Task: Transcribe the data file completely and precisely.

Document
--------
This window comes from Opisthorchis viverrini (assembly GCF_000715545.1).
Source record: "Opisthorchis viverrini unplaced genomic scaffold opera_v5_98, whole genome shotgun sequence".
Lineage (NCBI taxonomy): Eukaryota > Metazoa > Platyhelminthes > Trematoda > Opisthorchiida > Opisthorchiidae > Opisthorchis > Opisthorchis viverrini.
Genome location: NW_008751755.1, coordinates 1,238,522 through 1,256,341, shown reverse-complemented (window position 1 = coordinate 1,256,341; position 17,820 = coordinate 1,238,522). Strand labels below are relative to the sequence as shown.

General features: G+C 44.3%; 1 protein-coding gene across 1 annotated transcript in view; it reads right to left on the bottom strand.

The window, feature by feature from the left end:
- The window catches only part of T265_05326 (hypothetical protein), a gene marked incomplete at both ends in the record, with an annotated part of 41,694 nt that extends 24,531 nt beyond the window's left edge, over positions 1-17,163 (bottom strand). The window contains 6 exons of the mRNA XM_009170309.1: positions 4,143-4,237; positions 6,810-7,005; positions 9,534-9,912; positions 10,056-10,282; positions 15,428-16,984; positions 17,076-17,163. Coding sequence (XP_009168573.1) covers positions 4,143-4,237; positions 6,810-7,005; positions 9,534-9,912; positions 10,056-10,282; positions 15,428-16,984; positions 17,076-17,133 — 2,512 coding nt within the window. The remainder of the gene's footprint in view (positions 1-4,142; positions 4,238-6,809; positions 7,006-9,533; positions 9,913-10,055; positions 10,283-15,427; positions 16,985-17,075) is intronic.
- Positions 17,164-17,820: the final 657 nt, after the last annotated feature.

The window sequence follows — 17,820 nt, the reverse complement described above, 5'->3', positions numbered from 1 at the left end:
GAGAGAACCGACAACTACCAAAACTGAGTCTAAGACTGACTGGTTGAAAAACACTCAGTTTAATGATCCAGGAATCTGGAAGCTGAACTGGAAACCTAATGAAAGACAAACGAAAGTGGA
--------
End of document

This window comes from Opisthorchis viverrini (assembly GCF_000715545.1).
Source record: "Opisthorchis viverrini unplaced genomic scaffold opera_v5_98, whole genome shotgun sequence".
Lineage (NCBI taxonomy): Eukaryota > Metazoa > Platyhelminthes > Trematoda > Opisthorchiida > Opisthorchiidae > Opisthorchis > Opisthorchis viverrini.
Genome location: NW_008751755.1, coordinates 1,238,522 through 1,256,341, shown reverse-complemented (window position 1 = coordinate 1,256,341; position 17,820 = coordinate 1,238,522). Strand labels below are relative to the sequence as shown.

General features: G+C 44.3%; 1 protein-coding gene across 1 annotated transcript in view; it reads right to left on the bottom strand.

The window, feature by feature from the left end:
- The window catches only part of T265_05326 (hypothetical protein), a gene marked incomplete at both ends in the record, with an annotated part of 41,694 nt that extends 24,531 nt beyond the window's left edge, over positions 1-17,163 (bottom strand). The window contains 6 exons of the mRNA XM_009170309.1: positions 4,143-4,237; positions 6,810-7,005; positions 9,534-9,912; positions 10,056-10,282; positions 15,428-16,984; positions 17,076-17,163. Coding sequence (XP_009168573.1) covers positions 4,143-4,237; positions 6,810-7,005; positions 9,534-9,912; positions 10,056-10,282; positions 15,428-16,984; positions 17,076-17,133 — 2,512 coding nt within the window. The remainder of the gene's footprint in view (positions 1-4,142; positions 4,238-6,809; positions 7,006-9,533; positions 9,913-10,055; positions 10,283-15,427; positions 16,985-17,075) is intronic.
- Positions 17,164-17,820: the final 657 nt, after the last annotated feature.

The window sequence follows — 17,820 nt, the reverse complement described above, 5'->3', positions numbered from 1 at the left end:
GAGAGAACCGACAACTACCAAAACTGAGTCTAAGACTGACTGGTTGAAAAACACTCAGTTTAATGATCCAGGAATCTGGAAGCTGAACTGGAAACCTAATGAAAGACAAACGAAAGTGGA